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- - How do you know when you have a good bond? (http://www.germanshepherds.com/forum/general-behavior/391762-how-do-you-know-when-you-have-good-bond.html)
How do you know when you have a good bond?
I have had a 6 y/o male GSD for about a month now. This is my first GSD What are signs of a good bond and how long does it take? He will follow us around the house, sleep/lay next to us on the floor. The routine we have established is NILIF, daily walks, short training sessions (sit, down, stay, walks without pulling). He appears to have settled in very well(when we first got him he would pace and whine). He is kenneled when we are gone to work and out when we are home.
I always thought I had a good bond with mine after years but I figured he'd bail on me for a pack of playing children.
But when we met my wife, we both started following her around.
Can you pick him up? Roll him on his back? Open his mouth? Jump over things when you ask? How does he react when you have to do unpleasant things like clean ears or trim nails? How is his recall?
For me a bond is trust, both directions.
I feel like that's something you just know.
I feel like my Sofie and I have really just now bonded well (we've had her since 8 weeks, she's now 16 months). We respond and understand the slightest cues from each other, and I know what to expect from her and her from me. She's definitely not bonded to my husband this way; she obeys him but you can tell it's just because she has to and he's higher on the command chain than her. We just adopted an older male GSD yesterday and I can already tell he's going to bond to my husband, they are already reacting to each other the way Sofie and I do.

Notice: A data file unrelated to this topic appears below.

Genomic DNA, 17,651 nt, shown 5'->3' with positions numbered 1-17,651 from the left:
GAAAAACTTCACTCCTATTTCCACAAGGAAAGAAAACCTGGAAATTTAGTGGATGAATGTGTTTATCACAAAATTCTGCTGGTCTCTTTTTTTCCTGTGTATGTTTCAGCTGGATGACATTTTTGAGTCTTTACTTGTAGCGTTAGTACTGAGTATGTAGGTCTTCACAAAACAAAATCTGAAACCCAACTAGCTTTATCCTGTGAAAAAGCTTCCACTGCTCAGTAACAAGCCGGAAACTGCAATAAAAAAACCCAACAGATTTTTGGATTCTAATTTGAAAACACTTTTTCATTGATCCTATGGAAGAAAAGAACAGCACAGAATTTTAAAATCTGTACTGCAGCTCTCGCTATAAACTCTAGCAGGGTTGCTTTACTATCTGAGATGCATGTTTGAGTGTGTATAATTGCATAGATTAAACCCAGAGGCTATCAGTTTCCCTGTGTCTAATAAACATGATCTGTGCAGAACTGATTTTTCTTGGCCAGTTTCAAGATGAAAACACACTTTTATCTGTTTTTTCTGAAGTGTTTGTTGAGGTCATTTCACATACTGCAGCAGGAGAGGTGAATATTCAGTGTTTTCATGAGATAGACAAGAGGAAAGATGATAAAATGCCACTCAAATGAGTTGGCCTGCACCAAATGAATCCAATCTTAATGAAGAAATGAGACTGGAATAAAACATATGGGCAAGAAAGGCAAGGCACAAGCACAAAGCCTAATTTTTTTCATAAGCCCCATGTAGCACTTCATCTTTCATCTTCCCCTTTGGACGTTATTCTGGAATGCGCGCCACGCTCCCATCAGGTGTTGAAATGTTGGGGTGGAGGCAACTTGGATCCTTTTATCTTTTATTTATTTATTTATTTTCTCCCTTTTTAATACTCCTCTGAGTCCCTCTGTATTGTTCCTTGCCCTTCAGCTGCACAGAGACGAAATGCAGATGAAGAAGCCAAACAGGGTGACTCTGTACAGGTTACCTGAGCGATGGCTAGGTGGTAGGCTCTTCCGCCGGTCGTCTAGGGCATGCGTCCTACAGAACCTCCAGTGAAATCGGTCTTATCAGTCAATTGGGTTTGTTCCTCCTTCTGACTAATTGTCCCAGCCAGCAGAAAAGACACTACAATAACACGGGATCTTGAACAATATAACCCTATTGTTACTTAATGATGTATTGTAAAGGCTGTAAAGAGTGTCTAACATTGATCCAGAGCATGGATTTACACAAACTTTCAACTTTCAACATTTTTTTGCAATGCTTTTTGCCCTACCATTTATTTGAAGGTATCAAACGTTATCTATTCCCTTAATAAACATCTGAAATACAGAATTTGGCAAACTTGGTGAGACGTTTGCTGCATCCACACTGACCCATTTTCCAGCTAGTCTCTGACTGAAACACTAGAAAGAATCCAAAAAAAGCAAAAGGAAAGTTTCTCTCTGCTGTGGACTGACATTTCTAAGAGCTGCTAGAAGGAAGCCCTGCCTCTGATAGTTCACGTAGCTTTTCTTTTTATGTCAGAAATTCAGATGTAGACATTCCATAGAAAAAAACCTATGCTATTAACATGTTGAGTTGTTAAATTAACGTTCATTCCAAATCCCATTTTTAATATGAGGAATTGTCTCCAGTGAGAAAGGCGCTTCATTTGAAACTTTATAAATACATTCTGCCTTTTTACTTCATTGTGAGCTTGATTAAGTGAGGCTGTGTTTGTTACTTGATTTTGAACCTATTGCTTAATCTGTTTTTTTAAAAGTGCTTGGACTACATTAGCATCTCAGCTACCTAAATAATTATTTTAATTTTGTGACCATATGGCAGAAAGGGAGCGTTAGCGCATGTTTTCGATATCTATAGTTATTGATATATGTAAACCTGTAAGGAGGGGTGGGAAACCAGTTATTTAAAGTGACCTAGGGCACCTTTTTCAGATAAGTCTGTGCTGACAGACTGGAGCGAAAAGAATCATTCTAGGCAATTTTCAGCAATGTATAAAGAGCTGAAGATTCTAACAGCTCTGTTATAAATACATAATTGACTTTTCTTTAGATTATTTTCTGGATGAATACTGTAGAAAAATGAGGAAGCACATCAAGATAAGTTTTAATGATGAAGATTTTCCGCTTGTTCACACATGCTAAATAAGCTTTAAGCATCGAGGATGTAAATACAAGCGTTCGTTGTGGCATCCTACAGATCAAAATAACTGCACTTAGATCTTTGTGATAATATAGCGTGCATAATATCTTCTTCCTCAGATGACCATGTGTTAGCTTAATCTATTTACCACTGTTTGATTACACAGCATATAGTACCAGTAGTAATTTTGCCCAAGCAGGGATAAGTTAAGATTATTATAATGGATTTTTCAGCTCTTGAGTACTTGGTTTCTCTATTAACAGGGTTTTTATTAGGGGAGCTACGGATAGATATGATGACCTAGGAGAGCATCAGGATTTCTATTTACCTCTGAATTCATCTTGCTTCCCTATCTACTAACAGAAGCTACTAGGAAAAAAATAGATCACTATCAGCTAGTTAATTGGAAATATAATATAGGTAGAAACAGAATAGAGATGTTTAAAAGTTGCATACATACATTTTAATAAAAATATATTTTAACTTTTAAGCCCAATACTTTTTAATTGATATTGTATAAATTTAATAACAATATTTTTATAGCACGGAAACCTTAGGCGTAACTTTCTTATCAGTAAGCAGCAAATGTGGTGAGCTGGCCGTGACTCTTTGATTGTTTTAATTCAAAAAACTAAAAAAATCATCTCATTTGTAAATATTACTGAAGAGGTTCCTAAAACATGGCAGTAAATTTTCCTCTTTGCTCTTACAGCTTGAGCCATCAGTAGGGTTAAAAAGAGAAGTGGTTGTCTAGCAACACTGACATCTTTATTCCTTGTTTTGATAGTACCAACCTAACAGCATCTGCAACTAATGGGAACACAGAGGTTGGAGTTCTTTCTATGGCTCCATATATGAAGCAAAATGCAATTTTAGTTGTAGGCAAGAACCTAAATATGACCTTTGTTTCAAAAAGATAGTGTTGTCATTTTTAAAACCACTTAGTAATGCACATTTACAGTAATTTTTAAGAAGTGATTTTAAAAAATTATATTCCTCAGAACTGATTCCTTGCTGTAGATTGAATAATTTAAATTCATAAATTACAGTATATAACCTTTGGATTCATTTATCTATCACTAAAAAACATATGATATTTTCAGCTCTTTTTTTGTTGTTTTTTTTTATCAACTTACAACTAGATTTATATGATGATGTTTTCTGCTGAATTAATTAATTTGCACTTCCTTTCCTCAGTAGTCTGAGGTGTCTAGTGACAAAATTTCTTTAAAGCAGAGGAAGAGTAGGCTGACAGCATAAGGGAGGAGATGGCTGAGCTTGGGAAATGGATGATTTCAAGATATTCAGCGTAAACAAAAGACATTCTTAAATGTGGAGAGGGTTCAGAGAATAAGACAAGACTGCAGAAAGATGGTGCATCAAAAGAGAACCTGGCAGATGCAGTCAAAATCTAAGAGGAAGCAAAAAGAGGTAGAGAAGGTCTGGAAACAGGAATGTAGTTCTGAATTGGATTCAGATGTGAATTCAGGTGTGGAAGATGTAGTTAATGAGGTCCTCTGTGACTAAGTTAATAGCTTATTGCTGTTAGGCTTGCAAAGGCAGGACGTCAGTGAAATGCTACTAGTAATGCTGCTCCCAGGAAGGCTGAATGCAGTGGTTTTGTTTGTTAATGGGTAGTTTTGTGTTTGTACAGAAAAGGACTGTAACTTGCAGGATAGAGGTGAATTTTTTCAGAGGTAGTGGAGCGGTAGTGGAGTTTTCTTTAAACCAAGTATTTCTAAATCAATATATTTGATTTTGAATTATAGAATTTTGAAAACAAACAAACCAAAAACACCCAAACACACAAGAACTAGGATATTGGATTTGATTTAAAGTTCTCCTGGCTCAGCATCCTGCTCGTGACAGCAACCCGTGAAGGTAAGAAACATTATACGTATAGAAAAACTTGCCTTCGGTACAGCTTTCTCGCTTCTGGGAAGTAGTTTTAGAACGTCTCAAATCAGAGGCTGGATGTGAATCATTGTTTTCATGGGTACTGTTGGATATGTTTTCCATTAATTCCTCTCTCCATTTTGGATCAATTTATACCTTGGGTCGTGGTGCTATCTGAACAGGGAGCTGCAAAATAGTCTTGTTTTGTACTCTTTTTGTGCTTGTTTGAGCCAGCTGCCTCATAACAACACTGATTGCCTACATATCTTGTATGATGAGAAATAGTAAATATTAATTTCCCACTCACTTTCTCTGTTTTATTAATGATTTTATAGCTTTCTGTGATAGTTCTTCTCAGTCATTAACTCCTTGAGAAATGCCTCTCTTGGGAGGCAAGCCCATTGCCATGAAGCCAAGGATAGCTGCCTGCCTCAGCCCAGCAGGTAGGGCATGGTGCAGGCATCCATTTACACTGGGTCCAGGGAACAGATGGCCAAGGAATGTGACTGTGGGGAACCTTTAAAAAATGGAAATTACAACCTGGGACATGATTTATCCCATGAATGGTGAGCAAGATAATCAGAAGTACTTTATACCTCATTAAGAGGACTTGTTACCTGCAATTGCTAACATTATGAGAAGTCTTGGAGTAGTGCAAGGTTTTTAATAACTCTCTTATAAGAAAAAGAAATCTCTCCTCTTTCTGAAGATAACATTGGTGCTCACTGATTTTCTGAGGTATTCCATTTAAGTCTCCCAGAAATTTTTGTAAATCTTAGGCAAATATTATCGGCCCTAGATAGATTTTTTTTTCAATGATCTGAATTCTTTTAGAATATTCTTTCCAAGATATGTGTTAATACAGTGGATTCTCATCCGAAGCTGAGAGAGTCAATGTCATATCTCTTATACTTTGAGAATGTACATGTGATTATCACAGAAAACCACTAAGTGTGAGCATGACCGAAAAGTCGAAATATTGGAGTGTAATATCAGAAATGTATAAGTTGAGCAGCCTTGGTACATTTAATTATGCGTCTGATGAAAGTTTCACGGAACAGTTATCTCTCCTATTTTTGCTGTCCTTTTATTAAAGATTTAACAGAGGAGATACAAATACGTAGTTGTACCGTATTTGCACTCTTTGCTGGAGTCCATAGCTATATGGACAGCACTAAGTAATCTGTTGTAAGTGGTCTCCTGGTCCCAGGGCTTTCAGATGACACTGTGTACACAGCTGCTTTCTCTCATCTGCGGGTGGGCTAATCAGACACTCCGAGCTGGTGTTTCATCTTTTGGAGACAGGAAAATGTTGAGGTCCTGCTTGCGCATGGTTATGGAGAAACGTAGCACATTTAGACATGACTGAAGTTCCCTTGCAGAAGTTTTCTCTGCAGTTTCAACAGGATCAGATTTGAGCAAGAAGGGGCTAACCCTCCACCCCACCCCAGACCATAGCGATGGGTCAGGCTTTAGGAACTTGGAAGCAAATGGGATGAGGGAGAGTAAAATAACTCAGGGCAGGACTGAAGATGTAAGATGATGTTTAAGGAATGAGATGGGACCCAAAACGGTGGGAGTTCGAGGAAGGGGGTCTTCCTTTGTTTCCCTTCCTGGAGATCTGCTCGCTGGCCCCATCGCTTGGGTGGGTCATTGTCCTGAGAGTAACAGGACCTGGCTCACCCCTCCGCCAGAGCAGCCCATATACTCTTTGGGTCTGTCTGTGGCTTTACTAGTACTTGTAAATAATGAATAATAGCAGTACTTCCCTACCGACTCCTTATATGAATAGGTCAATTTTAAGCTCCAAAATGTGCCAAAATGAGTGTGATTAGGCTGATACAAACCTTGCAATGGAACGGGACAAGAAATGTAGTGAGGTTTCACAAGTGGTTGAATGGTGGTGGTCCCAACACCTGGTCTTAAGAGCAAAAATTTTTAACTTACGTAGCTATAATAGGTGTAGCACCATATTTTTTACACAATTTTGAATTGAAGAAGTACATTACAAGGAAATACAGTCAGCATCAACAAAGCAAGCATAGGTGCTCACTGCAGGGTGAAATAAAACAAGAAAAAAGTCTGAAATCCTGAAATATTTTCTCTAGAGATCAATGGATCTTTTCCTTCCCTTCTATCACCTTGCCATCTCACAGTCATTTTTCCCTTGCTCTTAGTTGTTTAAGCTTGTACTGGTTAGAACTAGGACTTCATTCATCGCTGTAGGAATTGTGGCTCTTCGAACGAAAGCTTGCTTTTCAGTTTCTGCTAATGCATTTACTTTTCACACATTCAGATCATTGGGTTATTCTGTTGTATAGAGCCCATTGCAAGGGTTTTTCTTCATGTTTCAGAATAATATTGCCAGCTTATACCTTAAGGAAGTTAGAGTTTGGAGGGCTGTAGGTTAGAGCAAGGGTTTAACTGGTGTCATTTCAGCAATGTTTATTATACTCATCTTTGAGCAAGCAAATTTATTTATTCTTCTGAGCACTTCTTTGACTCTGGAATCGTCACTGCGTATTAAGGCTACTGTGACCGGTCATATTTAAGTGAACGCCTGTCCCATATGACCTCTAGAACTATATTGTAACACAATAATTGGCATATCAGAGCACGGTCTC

I think pp nailed it; trust. And that's something only you'll know you have or not.
How do you know if you have a good marriage, or a good friendship, or any other good relationship?
I define a good bond as one that revolves around trust, mutual respect, willingness to listen and consider the other's wants, and joyful cooperation in shared endeavors.
Those are all amorphous terms, though, and each demands its own definition. It's hard to force something so intangible into words. But you can see it when a dog is doing what you ask, and going where you go, because it wants to, and finds joy in the act of cooperation, rather than playing mercenary for cookies or complying to avoid punishment. For me that's the holy grail, the whole reason I'm into dogs -- to get that rare and clear connection.
How long it takes depends on the dog, the person, and your shared circumstances. I usually start to get the beginnings within a couple of hours, and a decent working arrangement within a couple of weeks, but a real, true bond takes longer. Months, maybe years to really know each other.
I also don't think it's a thing you can ever take for granted. Like any relationship, it needs constant nurturing to stay strong.
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